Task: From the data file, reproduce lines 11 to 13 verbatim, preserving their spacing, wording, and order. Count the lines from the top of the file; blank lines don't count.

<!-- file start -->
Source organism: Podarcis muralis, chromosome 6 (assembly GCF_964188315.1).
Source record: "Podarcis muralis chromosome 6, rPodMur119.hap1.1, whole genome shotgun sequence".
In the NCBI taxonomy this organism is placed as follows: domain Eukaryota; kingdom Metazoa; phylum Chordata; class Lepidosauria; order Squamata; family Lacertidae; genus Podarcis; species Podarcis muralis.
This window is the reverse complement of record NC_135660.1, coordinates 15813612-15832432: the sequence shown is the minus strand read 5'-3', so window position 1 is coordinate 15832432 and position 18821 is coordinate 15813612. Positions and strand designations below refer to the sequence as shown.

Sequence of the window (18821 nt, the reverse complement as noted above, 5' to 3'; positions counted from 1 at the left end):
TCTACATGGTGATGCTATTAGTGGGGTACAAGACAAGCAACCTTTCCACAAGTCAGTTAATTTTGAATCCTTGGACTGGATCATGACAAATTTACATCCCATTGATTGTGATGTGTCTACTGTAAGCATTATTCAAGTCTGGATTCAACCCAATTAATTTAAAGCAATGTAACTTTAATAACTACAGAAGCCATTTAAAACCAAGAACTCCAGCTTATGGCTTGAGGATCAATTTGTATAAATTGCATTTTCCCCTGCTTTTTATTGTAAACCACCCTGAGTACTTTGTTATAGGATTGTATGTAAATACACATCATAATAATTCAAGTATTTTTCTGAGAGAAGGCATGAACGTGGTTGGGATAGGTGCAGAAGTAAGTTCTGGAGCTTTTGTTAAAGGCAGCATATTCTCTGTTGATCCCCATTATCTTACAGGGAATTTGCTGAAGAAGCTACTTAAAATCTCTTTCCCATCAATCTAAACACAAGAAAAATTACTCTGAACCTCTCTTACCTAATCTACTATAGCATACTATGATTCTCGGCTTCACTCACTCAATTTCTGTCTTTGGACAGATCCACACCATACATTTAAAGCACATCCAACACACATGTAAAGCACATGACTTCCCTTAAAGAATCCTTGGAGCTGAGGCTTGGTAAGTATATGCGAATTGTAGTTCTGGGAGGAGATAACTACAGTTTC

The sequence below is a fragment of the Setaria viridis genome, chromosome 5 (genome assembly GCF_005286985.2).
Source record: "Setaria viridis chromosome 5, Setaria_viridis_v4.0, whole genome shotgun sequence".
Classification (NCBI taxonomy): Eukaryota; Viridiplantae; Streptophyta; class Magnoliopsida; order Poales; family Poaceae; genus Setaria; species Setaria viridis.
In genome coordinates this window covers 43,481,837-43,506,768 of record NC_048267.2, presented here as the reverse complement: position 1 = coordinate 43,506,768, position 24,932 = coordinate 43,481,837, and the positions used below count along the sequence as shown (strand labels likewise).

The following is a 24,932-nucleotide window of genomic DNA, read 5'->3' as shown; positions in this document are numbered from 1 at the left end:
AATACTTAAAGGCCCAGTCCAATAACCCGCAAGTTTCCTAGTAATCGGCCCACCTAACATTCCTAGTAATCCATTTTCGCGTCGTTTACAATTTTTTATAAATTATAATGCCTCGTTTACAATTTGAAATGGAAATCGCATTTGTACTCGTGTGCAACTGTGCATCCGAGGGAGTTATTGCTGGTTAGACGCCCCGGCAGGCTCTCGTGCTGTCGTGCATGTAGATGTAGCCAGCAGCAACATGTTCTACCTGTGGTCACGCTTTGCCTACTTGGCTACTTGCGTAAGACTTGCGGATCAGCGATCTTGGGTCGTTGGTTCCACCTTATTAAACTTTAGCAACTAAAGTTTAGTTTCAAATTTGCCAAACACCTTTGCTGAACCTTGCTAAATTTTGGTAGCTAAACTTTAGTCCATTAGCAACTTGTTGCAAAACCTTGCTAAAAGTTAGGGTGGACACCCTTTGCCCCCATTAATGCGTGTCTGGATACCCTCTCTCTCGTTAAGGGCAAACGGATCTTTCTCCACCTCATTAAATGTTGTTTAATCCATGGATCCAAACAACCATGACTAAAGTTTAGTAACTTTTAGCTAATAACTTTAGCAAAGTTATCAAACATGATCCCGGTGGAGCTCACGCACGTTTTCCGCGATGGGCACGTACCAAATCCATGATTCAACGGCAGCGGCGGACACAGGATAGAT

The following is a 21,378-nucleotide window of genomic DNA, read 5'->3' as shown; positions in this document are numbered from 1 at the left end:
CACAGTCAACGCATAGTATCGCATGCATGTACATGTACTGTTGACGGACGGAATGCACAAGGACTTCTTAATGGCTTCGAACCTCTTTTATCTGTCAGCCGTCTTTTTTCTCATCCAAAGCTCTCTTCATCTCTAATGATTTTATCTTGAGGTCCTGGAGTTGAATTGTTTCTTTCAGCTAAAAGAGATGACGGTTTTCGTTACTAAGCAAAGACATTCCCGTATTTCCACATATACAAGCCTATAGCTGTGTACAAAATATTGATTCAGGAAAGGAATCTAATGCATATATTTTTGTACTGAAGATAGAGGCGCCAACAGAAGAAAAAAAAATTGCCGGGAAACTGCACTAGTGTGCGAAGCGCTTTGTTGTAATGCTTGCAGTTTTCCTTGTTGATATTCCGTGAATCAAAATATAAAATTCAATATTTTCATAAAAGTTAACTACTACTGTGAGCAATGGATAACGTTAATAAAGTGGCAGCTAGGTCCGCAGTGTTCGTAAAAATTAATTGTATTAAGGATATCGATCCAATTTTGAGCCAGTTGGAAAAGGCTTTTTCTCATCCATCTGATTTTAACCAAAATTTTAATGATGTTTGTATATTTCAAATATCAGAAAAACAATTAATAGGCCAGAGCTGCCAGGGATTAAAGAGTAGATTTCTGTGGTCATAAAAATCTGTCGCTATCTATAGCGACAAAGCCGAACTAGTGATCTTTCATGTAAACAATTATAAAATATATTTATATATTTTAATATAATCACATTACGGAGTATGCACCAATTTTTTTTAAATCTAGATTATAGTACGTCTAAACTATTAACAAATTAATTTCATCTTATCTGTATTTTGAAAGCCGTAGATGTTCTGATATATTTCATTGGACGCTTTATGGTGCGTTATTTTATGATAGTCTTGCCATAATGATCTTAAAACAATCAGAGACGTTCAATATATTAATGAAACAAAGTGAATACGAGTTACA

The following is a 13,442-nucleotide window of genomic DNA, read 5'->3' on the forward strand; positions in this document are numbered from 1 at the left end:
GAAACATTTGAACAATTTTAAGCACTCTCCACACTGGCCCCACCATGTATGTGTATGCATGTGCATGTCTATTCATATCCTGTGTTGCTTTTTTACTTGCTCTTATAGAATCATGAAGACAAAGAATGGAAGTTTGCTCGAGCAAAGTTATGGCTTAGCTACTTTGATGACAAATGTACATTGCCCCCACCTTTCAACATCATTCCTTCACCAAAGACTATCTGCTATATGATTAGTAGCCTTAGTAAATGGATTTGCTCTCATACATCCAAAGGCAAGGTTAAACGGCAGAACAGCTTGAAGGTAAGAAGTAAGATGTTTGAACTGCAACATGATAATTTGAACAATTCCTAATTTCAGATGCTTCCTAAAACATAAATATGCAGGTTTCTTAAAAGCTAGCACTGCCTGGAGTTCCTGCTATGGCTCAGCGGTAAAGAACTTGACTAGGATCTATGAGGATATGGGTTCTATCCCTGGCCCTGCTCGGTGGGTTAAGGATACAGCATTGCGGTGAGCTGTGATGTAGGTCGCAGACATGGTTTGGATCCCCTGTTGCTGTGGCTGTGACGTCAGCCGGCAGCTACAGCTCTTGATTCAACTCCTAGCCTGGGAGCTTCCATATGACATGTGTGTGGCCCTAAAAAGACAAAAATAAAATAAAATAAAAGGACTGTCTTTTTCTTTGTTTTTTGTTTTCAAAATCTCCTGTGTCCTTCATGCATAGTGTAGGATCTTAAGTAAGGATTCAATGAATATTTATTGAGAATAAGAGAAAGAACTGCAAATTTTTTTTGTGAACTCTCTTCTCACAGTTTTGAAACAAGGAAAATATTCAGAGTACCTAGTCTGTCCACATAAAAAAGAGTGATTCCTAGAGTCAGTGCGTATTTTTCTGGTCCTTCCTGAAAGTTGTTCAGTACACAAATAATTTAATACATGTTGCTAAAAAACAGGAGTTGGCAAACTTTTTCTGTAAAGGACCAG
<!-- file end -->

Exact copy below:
The following is a 24,932-nucleotide window of genomic DNA, read 5'->3' as shown; positions in this document are numbered from 1 at the left end:
AATACTTAAAGGCCCAGTCCAATAACCCGCAAGTTTCCTAGTAATCGGCCCACCTAACATTCCTAGTAATCCATTTTCGCGTCGTTTACAATTTTTTATAAATTATAATGCCTCGTTTACAATTTGAAATGGAAATCGCATTTGTACTCGTGTGCAACTGTGCATCCGAGGGAGTTATTGCTGGTTAGACGCCCCGGCAGGCTCTCGTGCTGTCGTGCATGTAGATGTAGCCAGCAGCAACATGTTCTACCTGTGGTCACGCTTTGCCTACTTGGCTACTTGCGTAAGACTTGCGGATCAGCGATCTTGGGTCGTTGGTTCCACCTTATTAAACTTTAGCAACTAAAGTTTAGTTTCAAATTTGCCAAACACCTTTGCTGAACCTTGCTAAATTTTGGTAGCTAAACTTTAGTCCATTAGCAACTTGTTGCAAAACCTTGCTAAAAGTTAGGGTGGACACCCTTTGCCCCCATTAATGCGTGTCTGGATACCCTCTCTCTCGTTAAGGGCAAACGGATCTTTCTCCACCTCATTAAATGTTGTTTAATCCATGGATCCAAACAACCATGACTAAAGTTTAGTAACTTTTAGCTAATAACTTTAGCAAAGTTATCAAACATGATCCCGGTGGAGCTCACGCACGTTTTCCGCGATGGGCACGTACCAAATCCATGATTCAACGGCAGCGGCGGACACAGGATAGAT

The following is a 21,378-nucleotide window of genomic DNA, read 5'->3' as shown; positions in this document are numbered from 1 at the left end: